Among those under surveillance are not just neo-Nazi organizations, but Islamist organizations, other “foreign extremists” (mainly sympathizers of Palestinian, Kurdish, Tamil, or other movements) and practically every relevant radical left-wing organization. This doesn’t mean that Germany is an “illiberal democracy” like Hungary or Turkey. The judiciary is independent and has recently played a contradictory role, banning some pro-Palestinian demonstrations yet overturning bans on others for being unconstitutional. It does mean, however, that in contrast to the British state, for example, the right to free speech is subordinated to what the German state regards as the long-term interest of “democracy.”

The concept of militant democracy was first officially formulated by West Germany’s constitutional court in 1952, in the context of the banning of a neo-Nazi party. But it would be used again to legitimize the banning of the German Communist Party (KPD) four years later. Indeed, in a context where former Nazis populated virtually every corner of West Germany’s politics, media apparatus, and business community, it was the radical left rather than the extreme right that was on the receiving end of the state’s wrath.

Decades of “militant democracy” have done nothing to disrupt the collusion of the German “deep state” with neo-Nazi militants, as the cover-ups around the case of the National Socialist Underground (NSU) terrorist organization and its killing spree against migrants in the 2000s show, as do revelations on the existence of neo-Nazi cells within the country’s armed forces. During the Cold War, the dominant equation of fascism with Stalinism conveniently externalized responsibility for Nazi crimes to an abstract “totalitarianism,” while directing the charge of “extremism” against any challenge from the Left. Today, the neofascist Alternative for Germany party (AfD) can proudly proclaim membership in the mainstream by, among other things, accusing the Left of “extremism” as well as “antisemitism” due to its perceived support for Palestinians.

That the conservative right would identify with the anti-left thrust of “militant democracy” is obvious enough. Their ranks being full of former Nazis, the Christian Democrats loved a doctrine that regarded the Federal Republic as a complete break with the Nazi regime. But why did the SPD identify with the concept so much, to the extent that it oversaw an authoritarian transformation of the state, which targeted the entirety of the radical left, not just the RAF?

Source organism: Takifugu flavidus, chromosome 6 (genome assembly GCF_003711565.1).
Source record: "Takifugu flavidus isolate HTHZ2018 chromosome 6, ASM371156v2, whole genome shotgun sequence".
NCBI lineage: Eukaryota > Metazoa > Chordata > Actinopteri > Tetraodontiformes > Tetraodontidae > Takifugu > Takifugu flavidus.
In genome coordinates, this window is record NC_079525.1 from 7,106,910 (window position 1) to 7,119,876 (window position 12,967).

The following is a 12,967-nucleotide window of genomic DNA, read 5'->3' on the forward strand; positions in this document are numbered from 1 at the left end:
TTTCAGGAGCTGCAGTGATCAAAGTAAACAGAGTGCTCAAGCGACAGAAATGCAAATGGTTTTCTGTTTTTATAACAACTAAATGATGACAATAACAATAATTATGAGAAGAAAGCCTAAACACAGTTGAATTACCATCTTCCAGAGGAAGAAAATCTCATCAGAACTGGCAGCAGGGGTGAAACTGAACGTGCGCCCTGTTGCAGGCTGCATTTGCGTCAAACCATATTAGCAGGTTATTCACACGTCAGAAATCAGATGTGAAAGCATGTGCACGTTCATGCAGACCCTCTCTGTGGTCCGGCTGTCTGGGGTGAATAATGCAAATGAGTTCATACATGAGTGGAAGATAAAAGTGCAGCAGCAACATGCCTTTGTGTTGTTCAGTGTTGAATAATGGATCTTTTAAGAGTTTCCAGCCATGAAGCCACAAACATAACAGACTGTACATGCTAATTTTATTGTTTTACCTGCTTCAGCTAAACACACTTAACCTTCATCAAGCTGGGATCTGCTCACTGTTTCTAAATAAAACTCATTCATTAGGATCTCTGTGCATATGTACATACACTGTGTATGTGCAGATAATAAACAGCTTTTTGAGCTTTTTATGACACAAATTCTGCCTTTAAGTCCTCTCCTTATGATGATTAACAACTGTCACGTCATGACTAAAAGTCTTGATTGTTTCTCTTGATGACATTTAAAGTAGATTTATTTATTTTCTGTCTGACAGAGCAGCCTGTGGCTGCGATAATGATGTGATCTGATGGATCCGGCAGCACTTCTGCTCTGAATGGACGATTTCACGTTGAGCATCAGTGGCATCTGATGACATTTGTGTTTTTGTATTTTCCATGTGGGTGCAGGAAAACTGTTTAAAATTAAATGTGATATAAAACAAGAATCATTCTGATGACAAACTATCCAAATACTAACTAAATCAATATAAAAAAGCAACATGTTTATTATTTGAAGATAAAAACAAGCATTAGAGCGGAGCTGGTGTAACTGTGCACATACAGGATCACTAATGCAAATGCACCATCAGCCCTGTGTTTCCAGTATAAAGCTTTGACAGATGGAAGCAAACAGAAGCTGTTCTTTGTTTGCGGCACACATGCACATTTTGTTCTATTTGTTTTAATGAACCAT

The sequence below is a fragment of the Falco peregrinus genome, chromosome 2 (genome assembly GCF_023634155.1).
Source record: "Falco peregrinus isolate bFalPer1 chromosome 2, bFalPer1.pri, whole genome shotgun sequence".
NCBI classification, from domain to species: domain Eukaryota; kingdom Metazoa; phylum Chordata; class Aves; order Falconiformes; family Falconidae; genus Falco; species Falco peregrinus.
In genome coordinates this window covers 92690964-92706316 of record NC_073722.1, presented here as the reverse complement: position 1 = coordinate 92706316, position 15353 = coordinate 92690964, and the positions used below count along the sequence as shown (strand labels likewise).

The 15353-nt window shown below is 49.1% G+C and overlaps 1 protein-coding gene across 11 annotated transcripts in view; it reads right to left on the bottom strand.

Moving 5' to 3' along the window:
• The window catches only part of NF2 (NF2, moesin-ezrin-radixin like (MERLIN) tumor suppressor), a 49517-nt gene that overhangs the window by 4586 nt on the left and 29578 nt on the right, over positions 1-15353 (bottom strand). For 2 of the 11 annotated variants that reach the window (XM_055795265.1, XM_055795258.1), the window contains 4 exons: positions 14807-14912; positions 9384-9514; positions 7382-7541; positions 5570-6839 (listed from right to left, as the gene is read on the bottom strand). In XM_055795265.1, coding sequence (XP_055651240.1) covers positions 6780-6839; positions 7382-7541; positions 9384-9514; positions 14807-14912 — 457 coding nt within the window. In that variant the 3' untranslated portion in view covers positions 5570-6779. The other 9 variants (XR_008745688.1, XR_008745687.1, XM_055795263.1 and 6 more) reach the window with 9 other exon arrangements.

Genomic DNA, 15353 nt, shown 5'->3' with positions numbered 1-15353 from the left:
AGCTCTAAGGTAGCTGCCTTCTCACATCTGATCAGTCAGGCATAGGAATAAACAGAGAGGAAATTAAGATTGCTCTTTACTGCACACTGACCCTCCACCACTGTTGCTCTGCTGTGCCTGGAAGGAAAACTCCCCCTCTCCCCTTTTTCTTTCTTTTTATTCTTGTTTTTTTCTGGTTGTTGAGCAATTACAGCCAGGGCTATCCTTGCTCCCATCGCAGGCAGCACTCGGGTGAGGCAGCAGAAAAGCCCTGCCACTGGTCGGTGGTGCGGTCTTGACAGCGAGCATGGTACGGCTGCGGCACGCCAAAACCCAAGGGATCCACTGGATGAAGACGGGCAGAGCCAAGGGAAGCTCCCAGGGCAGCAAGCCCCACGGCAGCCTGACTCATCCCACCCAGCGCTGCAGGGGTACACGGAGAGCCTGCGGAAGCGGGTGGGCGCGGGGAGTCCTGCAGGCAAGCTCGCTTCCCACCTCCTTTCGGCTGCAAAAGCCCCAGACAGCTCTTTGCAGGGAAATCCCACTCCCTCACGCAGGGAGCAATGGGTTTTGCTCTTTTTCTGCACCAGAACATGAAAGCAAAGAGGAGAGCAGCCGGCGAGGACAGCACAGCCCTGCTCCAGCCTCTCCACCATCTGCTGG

Social Democratic Anti-Communism

Part of the answer lies in the history of German Social Democracy. In the late nineteenth and early twentieth century, the SPD was a self-proclaimed revolutionary party. However, its championing of a gradual transition toward socialism through incremental reforms gave birth to a conservative layer of bureaucrats that saw its main role as that of an arbiter between the state and the working class.

It was this transformation that, with the honorable exceptions of Rosa Luxemburg and Karl Liebknecht, led to the party’s capitulation to its “own” ruling class at the outbreak of World War I. Following the war, Social Democratic leaders like Gustav Noske worked together with the protofascist Freikorps paramilitaries to suppress the socialist revolution. The SPD was still a party that commanded the allegiance of millions of workers. But its insistence on advancing working-class interests through avenues it could control led it to effectively assume a counterrevolutionary role.

The SPD subsequently identified strongly with the Weimar Republic. It attributed the eventual demise of the Weimar system with the rise of the Nazis to power in 1933 to both “extremes” — the Nazis and the Communists — who were accused of working almost in tandem to undermine Germany’s first liberal democracy. The KPD’s disastrous “social fascism” position during that time, by which it labeled the SPD as more dangerous than the Nazis, does lend credence to this thesis. But this does not absolve the SPD of its own responsibility.